The Onion Group principal Penny O’Nions says: “I don’t want to find the OHRA premiums go berserk. NUR’s inflation rates are much higher than OHRA’s. I don’t want the terms of the OHRA contract changed.”
Poynton says: “I would like NUH to maintain OHRA as a separate entity. There is no reason it can’t carry it on as an OHRA scheme. OHRA has a good reputation – it would be a shame to see it swept into the Norwich Union whirlpool.” However, swept into the whirlpool it will be, as NUH has stated it will replace the OHRA name with its own.
But with the Office of Fair Trading’s concerns about rising PMI premiums in mind, intermediaries believe the industry as a whole needs OHRAtype products. The only other insurer currently in the market which caps premium increases is Exeter Friendly Society.
Unfortunately for intermediaries and their clients, NUH says it is unable to comment on the situation further than Siomiak’s statement as its legal team is looking at the OHRA guarantee and what is is and isn’t allowed to do with the OHRA portfolio.
NUH business manager (partnerships) Richard Halley says: “We’re trying to reassure intermediaries but it is just too early to give details. We want to get it right.”
Walker is concerned that there is no regulation in place to stop NUH if it wanted to renege on the guarantee.
He points to the example of American company Foundation Health which pulled out of the UK private health insurance market in 1997 after only three years’ trading. Walker said this left clients high and dry, having to seek a new insurer and undergo new underwriting although they may have suffered ill-health in the meantime.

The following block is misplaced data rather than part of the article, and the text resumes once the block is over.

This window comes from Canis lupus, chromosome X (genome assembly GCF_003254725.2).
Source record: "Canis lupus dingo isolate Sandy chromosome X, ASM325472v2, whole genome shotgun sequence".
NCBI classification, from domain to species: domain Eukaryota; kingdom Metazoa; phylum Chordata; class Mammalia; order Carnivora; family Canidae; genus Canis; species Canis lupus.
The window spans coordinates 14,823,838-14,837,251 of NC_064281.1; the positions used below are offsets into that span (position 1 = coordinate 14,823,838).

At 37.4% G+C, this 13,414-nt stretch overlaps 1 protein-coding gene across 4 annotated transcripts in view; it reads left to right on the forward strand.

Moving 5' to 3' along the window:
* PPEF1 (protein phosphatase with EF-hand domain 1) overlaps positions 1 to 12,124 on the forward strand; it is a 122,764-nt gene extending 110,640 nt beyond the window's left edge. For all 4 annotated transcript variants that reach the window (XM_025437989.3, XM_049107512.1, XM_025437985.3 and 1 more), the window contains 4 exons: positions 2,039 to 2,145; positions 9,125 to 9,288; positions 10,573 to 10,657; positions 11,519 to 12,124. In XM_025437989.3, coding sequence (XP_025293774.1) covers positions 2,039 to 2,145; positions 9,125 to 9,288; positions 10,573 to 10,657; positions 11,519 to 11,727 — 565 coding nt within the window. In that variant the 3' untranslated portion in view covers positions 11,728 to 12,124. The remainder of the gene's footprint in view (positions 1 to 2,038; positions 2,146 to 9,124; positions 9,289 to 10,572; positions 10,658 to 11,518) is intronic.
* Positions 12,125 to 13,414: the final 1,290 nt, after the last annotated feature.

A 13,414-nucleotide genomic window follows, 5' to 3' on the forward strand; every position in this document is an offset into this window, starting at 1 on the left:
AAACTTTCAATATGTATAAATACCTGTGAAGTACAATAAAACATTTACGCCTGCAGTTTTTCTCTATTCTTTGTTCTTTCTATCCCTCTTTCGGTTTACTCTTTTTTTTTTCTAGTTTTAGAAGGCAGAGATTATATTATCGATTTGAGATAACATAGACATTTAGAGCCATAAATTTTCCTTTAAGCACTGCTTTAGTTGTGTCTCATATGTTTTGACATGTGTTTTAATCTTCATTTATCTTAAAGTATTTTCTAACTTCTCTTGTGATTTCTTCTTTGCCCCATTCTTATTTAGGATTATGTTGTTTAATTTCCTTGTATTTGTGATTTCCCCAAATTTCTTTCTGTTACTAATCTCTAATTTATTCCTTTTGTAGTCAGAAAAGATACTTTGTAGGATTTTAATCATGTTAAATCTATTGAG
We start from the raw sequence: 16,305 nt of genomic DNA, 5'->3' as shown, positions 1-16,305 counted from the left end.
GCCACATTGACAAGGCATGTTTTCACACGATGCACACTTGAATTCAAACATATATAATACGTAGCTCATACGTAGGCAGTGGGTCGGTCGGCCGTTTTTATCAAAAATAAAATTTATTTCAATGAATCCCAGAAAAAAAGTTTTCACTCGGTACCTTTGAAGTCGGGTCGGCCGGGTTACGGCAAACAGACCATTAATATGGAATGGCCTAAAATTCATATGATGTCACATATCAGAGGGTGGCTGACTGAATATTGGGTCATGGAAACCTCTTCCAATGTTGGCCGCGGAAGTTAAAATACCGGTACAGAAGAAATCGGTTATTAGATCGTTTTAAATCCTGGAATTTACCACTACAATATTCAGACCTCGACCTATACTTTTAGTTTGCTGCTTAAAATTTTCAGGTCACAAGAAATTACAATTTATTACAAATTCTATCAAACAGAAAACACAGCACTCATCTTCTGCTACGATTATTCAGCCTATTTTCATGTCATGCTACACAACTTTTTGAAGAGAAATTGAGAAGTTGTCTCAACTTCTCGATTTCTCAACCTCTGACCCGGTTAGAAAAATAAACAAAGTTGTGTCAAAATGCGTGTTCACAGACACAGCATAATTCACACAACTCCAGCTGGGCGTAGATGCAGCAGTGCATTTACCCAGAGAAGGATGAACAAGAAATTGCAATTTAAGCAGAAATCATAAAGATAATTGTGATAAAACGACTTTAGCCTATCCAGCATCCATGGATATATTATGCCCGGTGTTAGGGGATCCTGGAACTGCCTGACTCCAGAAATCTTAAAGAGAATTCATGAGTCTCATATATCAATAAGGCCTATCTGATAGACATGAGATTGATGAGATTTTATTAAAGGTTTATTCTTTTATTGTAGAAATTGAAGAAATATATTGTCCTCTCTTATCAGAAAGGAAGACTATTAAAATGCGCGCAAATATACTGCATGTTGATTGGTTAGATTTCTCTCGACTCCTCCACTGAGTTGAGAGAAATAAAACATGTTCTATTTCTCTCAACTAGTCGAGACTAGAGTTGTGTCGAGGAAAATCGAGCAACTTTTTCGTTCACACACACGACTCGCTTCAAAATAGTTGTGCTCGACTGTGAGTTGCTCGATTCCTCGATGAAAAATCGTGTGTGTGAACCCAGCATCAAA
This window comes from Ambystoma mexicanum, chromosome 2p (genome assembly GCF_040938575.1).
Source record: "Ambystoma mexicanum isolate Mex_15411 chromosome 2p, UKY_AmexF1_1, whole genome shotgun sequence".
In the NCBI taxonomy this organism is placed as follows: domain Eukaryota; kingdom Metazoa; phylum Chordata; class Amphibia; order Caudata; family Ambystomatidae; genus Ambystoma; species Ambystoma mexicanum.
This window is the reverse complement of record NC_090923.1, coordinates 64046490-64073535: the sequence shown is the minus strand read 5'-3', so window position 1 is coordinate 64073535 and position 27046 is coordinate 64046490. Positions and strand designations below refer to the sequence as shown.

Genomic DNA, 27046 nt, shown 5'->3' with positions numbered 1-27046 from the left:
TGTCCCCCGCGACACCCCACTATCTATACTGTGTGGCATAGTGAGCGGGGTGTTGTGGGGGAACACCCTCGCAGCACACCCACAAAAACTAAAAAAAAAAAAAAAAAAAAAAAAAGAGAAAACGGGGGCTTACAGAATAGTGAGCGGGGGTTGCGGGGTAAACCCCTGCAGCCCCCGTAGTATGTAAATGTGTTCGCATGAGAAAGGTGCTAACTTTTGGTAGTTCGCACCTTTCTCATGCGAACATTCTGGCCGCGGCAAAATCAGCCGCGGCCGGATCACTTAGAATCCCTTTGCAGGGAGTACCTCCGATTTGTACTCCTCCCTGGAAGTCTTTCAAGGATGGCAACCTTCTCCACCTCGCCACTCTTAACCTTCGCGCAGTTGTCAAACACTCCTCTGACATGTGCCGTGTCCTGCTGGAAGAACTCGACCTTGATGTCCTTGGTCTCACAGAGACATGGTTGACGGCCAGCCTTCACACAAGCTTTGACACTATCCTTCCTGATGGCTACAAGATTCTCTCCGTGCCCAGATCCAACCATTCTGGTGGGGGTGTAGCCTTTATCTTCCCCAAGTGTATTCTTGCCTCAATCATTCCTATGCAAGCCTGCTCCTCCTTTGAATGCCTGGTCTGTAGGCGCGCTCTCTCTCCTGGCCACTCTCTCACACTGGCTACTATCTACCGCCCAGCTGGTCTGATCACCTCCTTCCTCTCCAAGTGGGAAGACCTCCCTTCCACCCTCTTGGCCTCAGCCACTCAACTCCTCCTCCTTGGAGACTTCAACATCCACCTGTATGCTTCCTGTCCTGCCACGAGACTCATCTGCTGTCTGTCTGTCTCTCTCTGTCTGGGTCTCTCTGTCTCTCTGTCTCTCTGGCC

“It is a cavalier attitude,” he says. “With medical insurance you’re looking at a different kettle of fish to car or household insurance. People may develop problems and are stuck with the insurer. It’s not acting in the best interests of the general public.
“We need to see a situation where if there is a guarantee on the policy any new parent insurer has to take on that guarantee. People need long term commitment on behalf of insurers.”
Despite his concerns, Walker thinks intermediaries have to give NUH a chance to show its cards.
“NUH might surprise us and we need to approach it with an open mind,” he says.
While intermediaries await with trepidation the decisions of NUR’s lawyers, they may be comforted to know the ex-OHRA staff are about to launch a new company.
The new venture is headed up by Hazel Berrill, the ex-OHRA marketing manager, who was director of OHRA since November 1999. She has taken nine OHRA staff with her to the new venture. The backing is in place, the underwriting is in place and the company is due to launch this month. A spokesman says the products will be “different from OHRA’s and different from the rest of the market”.
O’Nions says she hopes they make it onto the A-list. “I’m keeping my fingers crossed for the ex-OHRA people that they come up with something that appeals to the masses,” she says.